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Selected Sci-Fi Reference Sources
Selected Books to Borrow
Gender and Environment in Science Fiction Gender and Environment in Science Fiction focuses on the variety of ways that gender and "nature" interact in science fiction films and fictions, exploring questions of different realities and posing new ones. Science fiction asks questions to propose other ways of living; it asks what if, and that question is the basis for alternative narratives of ourselves and the world we are a part of. What if humans could terraform planets? What if we could create human-nonhuman hybrids? What if artificial intelligence gains consciousness? What if we could realize kinship with other species through heightened empathy or traumatic experiences? What if we imagine a world without oil? The texts analyzed in this book ask these questions and others, exploring how humans and nonhumans are connected; how nonhuman biologies can offer diverse ways to think about human sex, gender, and sexual orientation; and how interpretive strategies can subvert the messages of older films and written texts.
Call Number: PN3433.6 .G46 2019
The Golden Age of Science Fiction by John Wade grew up in the 1950s, a decade that has since been dubbed the 'golden age of science fiction'. It was a wonderful decade for science fiction, but not so great for young fans. With early television broadcasts being advertised for the first time as 'unsuitable for children' and the inescapable barrier of the 'X' certificate in the cinema barring anyone under the age of sixteen, the author had only the radio to fall back on - and that turned out to be more fertile for the budding SF fan than might otherwise have been thought. Which is probably why, as he grew older, rediscovering those old TV broadcasts and films that had been out of bounds when he was a kid took on a lure that soon became an obsession.For him, the super-accuracy and amazing technical quality of today's science fiction films pale into insignificance beside the radio, early TV and B-picture films about people who built rockets in their back gardens and flew them to lost planets, or tales of aliens who wanted to take over, if not our entire world, then at least our bodies. This book is a personal account of John Wade's fascination with the genre across all the entertainment media in which it appeared - the sort of stuff he revelled in as a young boy - and still enjoys today.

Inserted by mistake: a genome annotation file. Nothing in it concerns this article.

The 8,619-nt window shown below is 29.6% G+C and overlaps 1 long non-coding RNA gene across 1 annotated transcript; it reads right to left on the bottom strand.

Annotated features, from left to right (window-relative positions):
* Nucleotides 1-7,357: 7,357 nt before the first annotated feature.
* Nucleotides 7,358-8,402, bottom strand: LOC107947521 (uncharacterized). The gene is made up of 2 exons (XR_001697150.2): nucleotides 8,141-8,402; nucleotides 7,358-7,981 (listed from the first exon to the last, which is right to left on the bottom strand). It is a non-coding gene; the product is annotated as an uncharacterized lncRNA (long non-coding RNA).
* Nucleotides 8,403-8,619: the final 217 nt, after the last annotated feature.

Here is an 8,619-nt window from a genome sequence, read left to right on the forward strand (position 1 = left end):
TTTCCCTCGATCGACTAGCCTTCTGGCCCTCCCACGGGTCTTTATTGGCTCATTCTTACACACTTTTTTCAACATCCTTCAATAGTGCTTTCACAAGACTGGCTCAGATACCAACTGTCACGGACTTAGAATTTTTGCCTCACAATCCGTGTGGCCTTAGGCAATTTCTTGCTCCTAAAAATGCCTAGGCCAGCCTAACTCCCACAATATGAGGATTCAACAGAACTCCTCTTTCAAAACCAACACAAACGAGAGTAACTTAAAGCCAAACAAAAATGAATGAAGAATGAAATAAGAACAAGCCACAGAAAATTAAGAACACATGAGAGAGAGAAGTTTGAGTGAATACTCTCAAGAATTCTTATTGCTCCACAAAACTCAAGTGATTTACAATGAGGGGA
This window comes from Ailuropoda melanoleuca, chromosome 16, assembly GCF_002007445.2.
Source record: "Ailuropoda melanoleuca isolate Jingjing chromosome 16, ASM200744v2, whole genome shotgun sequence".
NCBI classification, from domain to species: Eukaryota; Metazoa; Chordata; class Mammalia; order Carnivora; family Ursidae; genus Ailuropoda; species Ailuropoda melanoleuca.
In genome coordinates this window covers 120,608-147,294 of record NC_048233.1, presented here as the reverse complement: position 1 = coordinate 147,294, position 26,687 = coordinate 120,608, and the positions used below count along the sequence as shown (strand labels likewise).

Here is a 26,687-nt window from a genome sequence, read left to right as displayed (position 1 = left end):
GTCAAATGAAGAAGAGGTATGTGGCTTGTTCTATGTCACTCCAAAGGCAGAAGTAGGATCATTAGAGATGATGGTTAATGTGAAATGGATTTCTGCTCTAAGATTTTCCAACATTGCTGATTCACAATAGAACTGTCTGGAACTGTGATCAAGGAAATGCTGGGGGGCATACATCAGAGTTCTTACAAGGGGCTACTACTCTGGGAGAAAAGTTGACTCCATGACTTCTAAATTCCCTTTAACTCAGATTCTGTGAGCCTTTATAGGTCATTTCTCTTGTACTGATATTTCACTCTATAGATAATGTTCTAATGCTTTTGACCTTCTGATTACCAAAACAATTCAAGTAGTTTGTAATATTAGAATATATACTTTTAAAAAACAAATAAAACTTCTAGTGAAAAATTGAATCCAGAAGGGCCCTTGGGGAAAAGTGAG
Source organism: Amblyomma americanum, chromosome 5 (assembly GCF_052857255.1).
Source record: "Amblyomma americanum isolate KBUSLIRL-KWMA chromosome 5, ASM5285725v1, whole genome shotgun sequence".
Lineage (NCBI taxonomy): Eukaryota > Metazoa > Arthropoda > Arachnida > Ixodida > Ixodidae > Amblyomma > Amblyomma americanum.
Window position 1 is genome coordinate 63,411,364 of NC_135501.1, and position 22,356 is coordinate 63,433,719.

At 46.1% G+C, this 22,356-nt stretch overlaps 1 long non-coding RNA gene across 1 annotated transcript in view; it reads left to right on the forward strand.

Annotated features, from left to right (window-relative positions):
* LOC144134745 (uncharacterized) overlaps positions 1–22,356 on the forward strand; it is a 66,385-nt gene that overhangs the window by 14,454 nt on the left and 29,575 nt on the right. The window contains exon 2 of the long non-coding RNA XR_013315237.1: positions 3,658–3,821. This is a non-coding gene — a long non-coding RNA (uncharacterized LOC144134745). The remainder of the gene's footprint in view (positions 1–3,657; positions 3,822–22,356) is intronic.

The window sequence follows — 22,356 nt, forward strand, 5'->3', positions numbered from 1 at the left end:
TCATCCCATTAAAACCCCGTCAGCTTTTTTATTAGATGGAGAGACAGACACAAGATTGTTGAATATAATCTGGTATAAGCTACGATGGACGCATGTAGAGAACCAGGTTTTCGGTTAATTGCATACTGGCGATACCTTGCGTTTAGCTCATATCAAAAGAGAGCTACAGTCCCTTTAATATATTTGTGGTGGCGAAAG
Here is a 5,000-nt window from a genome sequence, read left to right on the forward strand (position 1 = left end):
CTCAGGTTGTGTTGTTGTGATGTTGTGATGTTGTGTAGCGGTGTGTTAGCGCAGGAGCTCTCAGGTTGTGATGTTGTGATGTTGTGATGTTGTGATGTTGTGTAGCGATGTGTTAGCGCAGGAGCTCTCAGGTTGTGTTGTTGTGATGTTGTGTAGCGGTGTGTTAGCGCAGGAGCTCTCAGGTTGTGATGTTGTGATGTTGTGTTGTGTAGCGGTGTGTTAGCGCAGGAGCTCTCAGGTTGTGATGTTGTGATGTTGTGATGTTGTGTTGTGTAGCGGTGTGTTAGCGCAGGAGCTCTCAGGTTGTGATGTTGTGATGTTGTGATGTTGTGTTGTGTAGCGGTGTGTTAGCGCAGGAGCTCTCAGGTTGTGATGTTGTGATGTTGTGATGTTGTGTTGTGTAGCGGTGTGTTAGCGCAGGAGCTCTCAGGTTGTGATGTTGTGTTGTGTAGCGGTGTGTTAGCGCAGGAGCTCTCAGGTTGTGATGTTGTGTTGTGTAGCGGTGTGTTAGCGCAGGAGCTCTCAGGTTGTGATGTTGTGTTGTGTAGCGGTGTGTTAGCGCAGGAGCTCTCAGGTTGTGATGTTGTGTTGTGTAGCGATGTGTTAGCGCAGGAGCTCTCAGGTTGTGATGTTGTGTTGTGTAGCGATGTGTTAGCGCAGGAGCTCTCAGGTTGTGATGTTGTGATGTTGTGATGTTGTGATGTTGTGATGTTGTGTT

Call Number: PN3433.5 W33 2019
Modern Science Fiction: a Critical Analysis by James Gunn--one of the founding figures of science fiction scholarship and teaching--wrote in 1951 what is likely the first master's thesis on modern science fiction. Portions were in the short-lived pulp magazine Dynamic but it has otherwise remained unavailable. Here in its first full publication, the thesis explores many of the classic Golden Age stories of the 1940s and the critical perspective that informed Gunn's essential genre history Alternate Worlds and his anthology series The Road to Science Fiction. The editor's introduction and commentary show the historical significance of Gunn's work and its relevance to today's science fiction studies.
Call Number: PN3433.5 G86 2018
Imagining the Future of Climate Change: world-making through science fiction and activism by From the 1960s to the present, activists, artists, and science fiction writers have imagined the consequences of climate change and its impacts on our future. Authors such as Octavia Butler and Leslie Marmon Silko, movie directors such as Bong Joon-Ho, and creators of digital media such as the makers of the Maori web series Anamata Future News have all envisioned future worlds during and after environmental collapse, engaging audiences to think about the earth's sustainability. As public awareness of climate change has grown, so has the popularity of works of climate fiction that connect science with activism. Today, real-world social movements helmed by Indigenous people and people of color are leading the way against the greatest threat to our environment: the fossil fuel industry. Their stories and movements--in the real world and through science fiction--help us all better understand the relationship between activism and culture, and how both can be valuable tools in creating our future. Imagining the Future of Climate Change introduces readers to the history and most significant flashpoints in climate justice through speculative fictions and social movements, exploring post-disaster possibilities and the art of world-making.
Call Number: QC902.9 S77 2018